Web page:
Mamas & Papas has announced a trio of new environmental, social and governance (ESG) commitments, including a clothing take-back scheme in partnership with global charity Oxfam.
The nursery retailer is introducing clothing take-back scheme collection points in its standalone stores as it looks to help stem the tide on the number of garments finding their way into landfill each year.
Unwanted baby clothing can be dropped into store by customers, and Mamas & Papas will deliver what is collected to the Oxfam recycling warehouse in Leeds, where products will be sorted into what can be resold or recycled. Oxfam promises that no item goes to landfill – if it can’t be resold, the materials are used to make other products or broken down and disposed of responsibly, it says.
Mamas & Papas chief operating officer, Nathan Williams, described the move as the retailer’s first step on a “circularity journey”, adding that clothing collected and sold second-hand will help the charity’s quest to raise funds that go towards tackling poverty.
Asos, Joules, Marks & Spencer, and Superdry are among the retailers already working with Oxfam in various different ways as part of their respective recycling and greener business agendas. Williams called the Mamas & Papas-Oxfam tie-up a “long-term partnership”.
Mamas & Papas also said today that it has provided financial sponsorship to conservation charity Woodland Trust, to help protect native woodland in the Northern Forest and fund a new woodland grove in the trust’s Smithills Estate in Bolton.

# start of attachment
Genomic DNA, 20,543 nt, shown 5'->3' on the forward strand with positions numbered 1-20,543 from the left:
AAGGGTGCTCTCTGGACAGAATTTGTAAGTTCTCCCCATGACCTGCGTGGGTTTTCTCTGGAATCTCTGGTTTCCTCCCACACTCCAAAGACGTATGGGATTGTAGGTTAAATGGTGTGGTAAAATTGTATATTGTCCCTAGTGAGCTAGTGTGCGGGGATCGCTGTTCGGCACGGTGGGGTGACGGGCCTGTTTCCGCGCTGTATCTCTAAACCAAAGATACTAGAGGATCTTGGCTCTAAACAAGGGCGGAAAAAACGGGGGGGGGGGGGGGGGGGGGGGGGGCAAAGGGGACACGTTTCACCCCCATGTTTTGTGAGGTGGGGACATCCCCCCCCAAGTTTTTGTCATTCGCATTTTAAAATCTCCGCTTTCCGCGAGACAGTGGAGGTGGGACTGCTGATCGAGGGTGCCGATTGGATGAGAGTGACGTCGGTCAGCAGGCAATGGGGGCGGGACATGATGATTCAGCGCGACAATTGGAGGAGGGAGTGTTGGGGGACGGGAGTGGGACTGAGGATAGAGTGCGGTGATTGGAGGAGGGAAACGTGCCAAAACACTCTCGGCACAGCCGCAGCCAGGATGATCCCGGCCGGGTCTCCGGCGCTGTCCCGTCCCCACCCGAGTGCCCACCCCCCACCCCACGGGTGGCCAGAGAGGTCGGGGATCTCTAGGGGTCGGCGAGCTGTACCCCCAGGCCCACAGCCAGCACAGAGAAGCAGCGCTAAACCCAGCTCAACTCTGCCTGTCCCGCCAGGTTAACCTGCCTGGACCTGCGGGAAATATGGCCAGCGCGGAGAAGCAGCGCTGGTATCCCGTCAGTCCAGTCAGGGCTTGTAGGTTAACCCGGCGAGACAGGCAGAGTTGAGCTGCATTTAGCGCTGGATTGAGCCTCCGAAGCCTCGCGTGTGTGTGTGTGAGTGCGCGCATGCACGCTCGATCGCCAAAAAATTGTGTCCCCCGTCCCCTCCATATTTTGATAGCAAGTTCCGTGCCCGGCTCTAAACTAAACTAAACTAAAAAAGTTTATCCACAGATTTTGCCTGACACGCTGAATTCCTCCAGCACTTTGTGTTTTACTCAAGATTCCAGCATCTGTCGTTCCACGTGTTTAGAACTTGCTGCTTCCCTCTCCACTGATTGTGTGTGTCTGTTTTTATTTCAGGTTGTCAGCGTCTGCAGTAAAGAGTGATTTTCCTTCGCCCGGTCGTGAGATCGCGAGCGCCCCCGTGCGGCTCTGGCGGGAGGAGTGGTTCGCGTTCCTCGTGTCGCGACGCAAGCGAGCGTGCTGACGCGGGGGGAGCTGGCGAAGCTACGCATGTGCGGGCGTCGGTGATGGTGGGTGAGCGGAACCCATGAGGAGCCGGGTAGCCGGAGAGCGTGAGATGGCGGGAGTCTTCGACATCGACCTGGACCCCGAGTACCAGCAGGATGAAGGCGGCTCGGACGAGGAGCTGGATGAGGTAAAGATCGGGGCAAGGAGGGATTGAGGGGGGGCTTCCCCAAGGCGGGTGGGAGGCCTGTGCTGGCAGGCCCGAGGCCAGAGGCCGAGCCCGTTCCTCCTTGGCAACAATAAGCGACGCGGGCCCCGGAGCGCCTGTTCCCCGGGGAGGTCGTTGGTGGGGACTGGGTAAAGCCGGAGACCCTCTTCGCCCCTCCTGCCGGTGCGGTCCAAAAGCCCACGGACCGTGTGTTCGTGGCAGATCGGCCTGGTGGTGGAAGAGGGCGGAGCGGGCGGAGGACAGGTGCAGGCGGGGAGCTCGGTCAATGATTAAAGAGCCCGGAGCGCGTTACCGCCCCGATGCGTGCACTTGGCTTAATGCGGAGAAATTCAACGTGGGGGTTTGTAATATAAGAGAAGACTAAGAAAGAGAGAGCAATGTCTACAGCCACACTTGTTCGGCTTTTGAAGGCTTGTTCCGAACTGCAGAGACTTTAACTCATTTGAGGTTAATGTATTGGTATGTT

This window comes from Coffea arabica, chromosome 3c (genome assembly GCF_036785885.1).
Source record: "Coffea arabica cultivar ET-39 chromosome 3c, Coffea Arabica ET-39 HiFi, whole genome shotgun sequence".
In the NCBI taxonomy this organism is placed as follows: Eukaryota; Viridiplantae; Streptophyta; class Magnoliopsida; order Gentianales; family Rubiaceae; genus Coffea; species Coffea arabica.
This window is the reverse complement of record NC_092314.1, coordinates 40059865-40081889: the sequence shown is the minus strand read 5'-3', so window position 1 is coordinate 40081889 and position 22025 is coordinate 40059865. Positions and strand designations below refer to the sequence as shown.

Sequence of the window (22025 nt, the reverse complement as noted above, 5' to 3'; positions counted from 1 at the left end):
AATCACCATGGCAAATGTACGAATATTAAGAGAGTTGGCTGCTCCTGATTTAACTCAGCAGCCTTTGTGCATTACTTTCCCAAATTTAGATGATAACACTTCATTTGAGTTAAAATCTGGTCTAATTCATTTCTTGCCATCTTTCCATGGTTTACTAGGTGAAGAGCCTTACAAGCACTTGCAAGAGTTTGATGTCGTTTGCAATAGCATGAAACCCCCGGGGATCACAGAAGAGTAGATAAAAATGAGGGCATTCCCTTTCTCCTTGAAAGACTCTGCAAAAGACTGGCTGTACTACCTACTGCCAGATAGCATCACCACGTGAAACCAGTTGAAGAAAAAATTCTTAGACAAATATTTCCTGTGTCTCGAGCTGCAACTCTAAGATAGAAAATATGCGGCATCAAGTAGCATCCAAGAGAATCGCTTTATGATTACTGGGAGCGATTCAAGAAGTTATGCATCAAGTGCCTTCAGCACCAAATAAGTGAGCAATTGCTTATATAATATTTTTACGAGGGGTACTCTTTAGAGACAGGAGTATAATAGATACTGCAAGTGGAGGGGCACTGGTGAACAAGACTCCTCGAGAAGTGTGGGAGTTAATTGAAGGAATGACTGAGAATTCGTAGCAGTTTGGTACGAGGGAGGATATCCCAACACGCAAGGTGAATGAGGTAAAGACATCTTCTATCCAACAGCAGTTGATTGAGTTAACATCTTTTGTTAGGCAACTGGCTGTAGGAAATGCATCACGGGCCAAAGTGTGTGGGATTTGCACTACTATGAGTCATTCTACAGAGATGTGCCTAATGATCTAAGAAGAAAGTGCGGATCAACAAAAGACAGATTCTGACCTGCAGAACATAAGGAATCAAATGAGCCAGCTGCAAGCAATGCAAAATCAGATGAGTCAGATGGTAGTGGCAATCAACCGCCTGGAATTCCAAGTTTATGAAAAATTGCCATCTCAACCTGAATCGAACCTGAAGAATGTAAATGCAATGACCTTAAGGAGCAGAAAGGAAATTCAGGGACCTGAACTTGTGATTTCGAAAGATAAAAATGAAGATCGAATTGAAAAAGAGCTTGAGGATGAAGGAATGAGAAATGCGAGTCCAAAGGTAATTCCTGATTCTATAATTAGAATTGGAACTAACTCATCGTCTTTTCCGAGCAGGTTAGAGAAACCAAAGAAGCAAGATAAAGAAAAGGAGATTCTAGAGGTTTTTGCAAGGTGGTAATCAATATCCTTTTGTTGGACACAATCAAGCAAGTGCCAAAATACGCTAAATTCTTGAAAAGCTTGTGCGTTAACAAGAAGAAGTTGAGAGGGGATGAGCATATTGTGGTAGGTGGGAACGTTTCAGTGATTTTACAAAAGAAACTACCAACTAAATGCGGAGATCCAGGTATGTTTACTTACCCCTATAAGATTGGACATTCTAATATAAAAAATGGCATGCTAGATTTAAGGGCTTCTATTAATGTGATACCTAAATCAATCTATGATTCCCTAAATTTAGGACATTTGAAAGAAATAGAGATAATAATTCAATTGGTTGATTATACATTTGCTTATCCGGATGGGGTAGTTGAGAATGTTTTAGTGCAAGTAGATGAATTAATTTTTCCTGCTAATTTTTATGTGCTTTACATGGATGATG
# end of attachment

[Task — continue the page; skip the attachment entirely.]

Additionally, the retailer has become a member of the Ethical Trading Initiative’s (ETI) code of labour practice, which aims to improve and safeguard the human rights of overseas workers across its global supply chain. The code addresses issues such as wages, hours of work, health and safety, and the right to join free trade unions.
The high street nursery brand has promised the moves will “underpin and accelerate its ESG strategy”.
“Through our Oxfam partnership, we want to make it easy for our customers to donate items they no longer need, increasing circularity, reducing landfill and raising vital funds to tackle global poverty,” Williams explained.
He added that supporting the development of woodland in the north of England will allow it to be visited and enjoyed by “families now and for generations to come”.
Williams continued: “The challenges over the last couple of years have confirmed our resilience as a business and our receptiveness to change. This is all about looking forward – working with the right partners to ensure our ESG strategy delivers a meaningful and measurable impact on our communities and stakeholders.”
Commenting on the clothing take-back scheme, Lorna Fallon, retail director at Oxfam GB, said: “We’re excited to partner with Mamas & Papas to help people donate clothes to Oxfam, which will raise vital funds to fight poverty around the world.”
Read an exclusive interview with Nathan Williams on Green Retail World later this week, as part of our new Seeds of Change series, where we talk to retail movers and shakers looking to drive meaningful environmental strategy.
[Image credit: Mamas & Papas]